How do you pronounce Existere? It depends who you ask. Our name comes from Latin and means “to stand out” or “to stand apart.” Therefore is should be pronounced ex-iss-TAIR-AY. However, being that Latin is not in as common usage as it once was, many refer to our name as EX-ISS-STAIR. Either is fine. We’re just happy to have you pick up a copy and enjoy our contributors.

Existere has a listing on Wikipedia (help us with our history), a fan site on Facebook (post your comments, we want to hear from you), and a Twitter account (ExistereJournal).

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Little Patuxent Review – “The Augury”

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I am happy to announce that my piece, “The Augury,” has been printed in the 19th issue of Little Patuxent Review. The narrator of the short story reflects on his experience in a foreign country, during which he’d come into fleeting contact with the alterity of another culture’s myth and folk lore. I love the piece – it’s brief and was written in transit, and at the present time it reminds me of adventure and unfamiliarity when life is beginning to seem oppressively familiar.

Little Patuxent Review is an amazing magazine out of Maryland. It’s a print publication, and a copy of issue 19 costs $12. You can order the issue or subscribe to Little Patuxent Review here.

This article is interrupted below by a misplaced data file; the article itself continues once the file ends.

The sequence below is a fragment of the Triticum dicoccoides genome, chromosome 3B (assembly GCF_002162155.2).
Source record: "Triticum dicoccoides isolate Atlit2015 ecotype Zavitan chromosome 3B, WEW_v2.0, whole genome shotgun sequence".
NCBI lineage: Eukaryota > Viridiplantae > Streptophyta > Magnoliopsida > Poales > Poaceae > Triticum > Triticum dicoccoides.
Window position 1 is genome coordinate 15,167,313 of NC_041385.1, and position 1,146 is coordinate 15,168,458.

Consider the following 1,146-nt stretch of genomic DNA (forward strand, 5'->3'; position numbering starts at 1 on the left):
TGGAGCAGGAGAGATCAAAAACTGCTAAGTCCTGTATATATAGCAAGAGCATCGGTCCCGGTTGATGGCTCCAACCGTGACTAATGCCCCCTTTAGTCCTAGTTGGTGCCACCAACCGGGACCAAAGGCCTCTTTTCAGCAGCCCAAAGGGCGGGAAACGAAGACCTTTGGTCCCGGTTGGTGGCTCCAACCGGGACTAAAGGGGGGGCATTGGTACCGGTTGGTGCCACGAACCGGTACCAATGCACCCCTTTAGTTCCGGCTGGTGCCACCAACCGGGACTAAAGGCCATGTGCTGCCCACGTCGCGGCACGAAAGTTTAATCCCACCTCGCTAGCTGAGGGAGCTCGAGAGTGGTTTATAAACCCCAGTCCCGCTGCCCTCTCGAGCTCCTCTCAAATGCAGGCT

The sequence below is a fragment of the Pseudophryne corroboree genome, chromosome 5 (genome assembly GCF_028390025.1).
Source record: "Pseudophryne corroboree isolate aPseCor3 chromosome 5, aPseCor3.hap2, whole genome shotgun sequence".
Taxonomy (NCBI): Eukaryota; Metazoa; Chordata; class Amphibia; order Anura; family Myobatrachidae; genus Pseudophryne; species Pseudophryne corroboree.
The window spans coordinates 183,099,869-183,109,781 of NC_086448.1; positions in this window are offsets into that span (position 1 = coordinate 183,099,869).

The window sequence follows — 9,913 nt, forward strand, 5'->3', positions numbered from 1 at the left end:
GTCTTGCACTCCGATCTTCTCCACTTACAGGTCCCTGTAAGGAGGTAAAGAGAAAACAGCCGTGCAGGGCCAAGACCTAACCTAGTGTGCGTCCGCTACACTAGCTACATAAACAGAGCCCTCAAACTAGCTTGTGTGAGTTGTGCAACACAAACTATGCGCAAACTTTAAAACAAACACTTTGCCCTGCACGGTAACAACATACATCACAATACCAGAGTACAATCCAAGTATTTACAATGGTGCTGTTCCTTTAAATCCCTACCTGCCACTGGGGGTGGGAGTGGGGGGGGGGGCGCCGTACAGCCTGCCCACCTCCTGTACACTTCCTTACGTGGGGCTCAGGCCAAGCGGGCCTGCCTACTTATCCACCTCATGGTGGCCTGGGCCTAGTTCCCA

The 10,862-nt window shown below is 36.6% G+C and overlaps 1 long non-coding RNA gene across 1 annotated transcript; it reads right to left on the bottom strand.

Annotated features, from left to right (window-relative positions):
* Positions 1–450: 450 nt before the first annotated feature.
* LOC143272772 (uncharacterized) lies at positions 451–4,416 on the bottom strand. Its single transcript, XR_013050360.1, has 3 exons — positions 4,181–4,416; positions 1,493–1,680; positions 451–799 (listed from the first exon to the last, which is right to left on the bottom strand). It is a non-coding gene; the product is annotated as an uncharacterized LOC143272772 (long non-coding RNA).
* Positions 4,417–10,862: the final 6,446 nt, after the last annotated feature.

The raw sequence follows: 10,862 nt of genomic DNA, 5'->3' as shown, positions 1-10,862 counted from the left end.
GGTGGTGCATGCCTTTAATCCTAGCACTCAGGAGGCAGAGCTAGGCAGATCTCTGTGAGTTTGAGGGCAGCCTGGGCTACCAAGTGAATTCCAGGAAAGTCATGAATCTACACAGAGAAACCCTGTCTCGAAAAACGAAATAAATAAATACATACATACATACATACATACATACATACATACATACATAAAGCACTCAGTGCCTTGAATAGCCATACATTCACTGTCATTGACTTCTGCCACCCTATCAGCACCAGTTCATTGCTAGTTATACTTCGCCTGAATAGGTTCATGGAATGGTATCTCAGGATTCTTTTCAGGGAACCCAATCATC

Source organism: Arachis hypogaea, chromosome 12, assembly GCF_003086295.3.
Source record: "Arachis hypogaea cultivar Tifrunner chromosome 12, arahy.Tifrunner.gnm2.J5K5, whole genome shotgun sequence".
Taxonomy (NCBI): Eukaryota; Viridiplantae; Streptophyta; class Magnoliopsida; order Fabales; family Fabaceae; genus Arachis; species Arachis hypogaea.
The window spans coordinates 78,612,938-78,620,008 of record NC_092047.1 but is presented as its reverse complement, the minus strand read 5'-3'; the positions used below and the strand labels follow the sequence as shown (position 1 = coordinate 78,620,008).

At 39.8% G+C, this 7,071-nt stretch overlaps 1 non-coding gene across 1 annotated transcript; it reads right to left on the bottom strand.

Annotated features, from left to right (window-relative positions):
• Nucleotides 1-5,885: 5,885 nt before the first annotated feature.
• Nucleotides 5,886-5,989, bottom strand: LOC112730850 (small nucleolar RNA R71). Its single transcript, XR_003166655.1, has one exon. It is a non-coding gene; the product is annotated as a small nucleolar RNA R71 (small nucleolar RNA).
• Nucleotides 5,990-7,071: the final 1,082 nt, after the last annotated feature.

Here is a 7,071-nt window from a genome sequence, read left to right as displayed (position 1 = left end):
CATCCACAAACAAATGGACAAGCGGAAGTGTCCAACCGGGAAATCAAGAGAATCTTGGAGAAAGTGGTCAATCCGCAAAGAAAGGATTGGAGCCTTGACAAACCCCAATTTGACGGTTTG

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About Little Patuxent Review:

Little Patuxent Review (LPR) is a journal of literature and the arts, publishing poetry, short fiction, creative nonfiction and artwork. LPR welcomes most US-based contributors and prides itself on supporting both up-and-coming and well-established artists and writers. Please see our submission guidelines for more details.

LPR’s mission is to promote the tradition of literary and visual arts through our:

LPR reflects and draws upon the creativity and diversity of the Mid-Atlantic region and beyond by promoting the literary and visual arts in print and throughout the region’s community and educational venues.

Each subscription to LPR supports the arts in your community. You get two amazing issues per year for only $24. Subscribe today!